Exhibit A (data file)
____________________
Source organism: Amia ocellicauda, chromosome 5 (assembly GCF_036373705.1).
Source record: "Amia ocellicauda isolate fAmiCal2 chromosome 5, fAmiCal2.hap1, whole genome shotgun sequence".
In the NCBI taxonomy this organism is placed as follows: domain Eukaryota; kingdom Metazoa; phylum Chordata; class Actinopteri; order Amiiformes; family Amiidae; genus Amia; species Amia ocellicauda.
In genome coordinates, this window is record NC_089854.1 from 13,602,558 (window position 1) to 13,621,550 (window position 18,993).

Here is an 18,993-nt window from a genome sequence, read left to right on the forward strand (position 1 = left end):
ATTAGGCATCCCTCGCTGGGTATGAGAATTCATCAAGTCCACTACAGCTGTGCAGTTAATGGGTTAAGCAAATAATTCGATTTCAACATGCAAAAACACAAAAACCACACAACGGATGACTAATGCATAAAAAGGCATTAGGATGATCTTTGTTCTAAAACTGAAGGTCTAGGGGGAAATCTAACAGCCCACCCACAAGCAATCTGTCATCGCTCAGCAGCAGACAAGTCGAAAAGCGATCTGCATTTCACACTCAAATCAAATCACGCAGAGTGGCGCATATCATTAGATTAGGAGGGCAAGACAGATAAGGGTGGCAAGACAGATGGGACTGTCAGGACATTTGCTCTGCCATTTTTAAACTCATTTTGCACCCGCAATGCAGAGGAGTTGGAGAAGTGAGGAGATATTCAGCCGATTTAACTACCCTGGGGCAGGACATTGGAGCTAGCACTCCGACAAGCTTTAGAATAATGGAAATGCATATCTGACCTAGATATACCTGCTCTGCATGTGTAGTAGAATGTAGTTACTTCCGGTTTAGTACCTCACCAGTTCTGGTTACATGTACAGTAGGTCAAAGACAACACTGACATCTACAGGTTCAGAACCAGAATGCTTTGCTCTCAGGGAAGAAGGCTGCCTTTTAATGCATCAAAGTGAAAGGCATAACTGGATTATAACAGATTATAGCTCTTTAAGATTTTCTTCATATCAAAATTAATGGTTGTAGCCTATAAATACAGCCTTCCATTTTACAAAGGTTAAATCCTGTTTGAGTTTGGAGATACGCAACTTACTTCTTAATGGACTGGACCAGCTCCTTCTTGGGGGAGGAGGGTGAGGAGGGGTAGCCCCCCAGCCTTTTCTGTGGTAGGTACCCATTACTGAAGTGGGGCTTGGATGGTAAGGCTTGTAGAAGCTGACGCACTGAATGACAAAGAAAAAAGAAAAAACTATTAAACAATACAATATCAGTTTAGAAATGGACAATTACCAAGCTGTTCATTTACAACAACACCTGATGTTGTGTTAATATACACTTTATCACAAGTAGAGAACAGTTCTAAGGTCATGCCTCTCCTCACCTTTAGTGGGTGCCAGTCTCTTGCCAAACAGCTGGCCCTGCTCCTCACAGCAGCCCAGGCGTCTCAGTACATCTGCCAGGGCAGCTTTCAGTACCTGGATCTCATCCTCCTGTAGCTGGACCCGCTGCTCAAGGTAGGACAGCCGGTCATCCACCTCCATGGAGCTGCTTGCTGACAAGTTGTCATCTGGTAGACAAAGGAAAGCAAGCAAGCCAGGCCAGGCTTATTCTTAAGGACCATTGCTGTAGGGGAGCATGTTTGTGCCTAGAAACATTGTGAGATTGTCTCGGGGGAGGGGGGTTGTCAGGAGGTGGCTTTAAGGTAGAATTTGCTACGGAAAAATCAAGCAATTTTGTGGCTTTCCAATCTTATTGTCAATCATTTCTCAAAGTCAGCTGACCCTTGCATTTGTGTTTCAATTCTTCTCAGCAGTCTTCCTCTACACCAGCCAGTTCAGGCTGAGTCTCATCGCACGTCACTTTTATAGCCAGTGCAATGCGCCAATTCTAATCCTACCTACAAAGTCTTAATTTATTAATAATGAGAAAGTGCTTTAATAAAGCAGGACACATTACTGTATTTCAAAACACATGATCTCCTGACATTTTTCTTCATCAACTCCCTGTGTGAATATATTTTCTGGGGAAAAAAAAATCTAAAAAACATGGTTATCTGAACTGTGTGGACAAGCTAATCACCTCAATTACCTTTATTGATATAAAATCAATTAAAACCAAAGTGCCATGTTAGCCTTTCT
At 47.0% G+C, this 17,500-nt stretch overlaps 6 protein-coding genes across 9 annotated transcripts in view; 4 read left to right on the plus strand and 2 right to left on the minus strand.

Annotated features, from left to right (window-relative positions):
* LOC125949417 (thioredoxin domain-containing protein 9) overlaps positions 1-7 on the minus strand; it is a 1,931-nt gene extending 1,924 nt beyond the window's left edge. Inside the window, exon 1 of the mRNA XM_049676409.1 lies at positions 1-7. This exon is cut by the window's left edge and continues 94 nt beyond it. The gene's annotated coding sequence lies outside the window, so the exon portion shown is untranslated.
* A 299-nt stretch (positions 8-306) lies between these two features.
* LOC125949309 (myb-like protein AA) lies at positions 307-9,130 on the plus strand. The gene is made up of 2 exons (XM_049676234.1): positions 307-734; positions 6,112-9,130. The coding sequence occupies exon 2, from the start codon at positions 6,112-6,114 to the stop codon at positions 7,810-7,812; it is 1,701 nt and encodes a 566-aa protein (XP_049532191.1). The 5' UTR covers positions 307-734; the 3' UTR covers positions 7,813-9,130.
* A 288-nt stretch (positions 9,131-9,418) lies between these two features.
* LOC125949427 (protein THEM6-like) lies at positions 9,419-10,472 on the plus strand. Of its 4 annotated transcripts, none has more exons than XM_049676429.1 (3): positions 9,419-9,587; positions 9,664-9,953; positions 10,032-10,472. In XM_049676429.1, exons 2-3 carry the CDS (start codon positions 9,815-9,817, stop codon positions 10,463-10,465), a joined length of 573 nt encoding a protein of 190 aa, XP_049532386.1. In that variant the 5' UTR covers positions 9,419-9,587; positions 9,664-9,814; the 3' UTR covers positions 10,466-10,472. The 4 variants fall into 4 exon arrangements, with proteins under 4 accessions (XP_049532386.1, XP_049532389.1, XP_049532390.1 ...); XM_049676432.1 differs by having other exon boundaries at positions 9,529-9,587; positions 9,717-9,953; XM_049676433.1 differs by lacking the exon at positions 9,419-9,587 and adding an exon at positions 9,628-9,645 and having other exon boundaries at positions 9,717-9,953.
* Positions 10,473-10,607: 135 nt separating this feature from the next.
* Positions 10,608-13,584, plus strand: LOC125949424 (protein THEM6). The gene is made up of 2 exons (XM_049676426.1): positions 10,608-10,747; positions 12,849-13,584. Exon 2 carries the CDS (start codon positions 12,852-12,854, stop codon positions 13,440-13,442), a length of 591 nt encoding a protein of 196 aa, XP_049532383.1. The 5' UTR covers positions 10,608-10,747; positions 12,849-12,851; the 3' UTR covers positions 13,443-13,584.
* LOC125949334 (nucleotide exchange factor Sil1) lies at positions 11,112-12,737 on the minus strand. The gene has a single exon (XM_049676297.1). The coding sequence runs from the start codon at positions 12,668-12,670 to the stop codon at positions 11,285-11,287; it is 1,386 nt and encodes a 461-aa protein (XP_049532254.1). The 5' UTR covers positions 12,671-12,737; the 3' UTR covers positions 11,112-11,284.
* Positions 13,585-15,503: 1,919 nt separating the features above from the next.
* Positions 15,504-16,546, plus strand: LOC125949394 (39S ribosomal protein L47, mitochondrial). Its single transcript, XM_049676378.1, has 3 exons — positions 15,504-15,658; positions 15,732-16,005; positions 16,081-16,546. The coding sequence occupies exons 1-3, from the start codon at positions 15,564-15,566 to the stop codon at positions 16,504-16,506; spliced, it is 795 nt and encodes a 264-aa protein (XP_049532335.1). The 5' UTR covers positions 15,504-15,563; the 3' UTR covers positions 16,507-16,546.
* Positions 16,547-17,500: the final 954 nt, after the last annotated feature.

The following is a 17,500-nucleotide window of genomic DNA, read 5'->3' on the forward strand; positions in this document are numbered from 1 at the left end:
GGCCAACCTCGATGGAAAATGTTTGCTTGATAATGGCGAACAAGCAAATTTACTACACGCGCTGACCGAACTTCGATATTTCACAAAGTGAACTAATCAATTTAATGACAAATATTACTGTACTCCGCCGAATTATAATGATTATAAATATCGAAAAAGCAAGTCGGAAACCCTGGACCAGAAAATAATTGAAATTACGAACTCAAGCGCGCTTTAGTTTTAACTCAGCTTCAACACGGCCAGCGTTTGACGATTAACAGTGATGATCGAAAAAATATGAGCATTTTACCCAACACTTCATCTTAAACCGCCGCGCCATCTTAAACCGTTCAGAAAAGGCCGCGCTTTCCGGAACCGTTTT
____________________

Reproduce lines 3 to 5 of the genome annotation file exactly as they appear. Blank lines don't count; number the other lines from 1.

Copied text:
In the NCBI taxonomy this organism is placed as follows: domain Eukaryota; kingdom Metazoa; phylum Chordata; class Actinopteri; order Amiiformes; family Amiidae; genus Amia; species Amia ocellicauda.
In genome coordinates, this window is record NC_089854.1 from 13,602,558 (window position 1) to 13,621,550 (window position 18,993).

Here is an 18,993-nt window from a genome sequence, read left to right on the forward strand (position 1 = left end):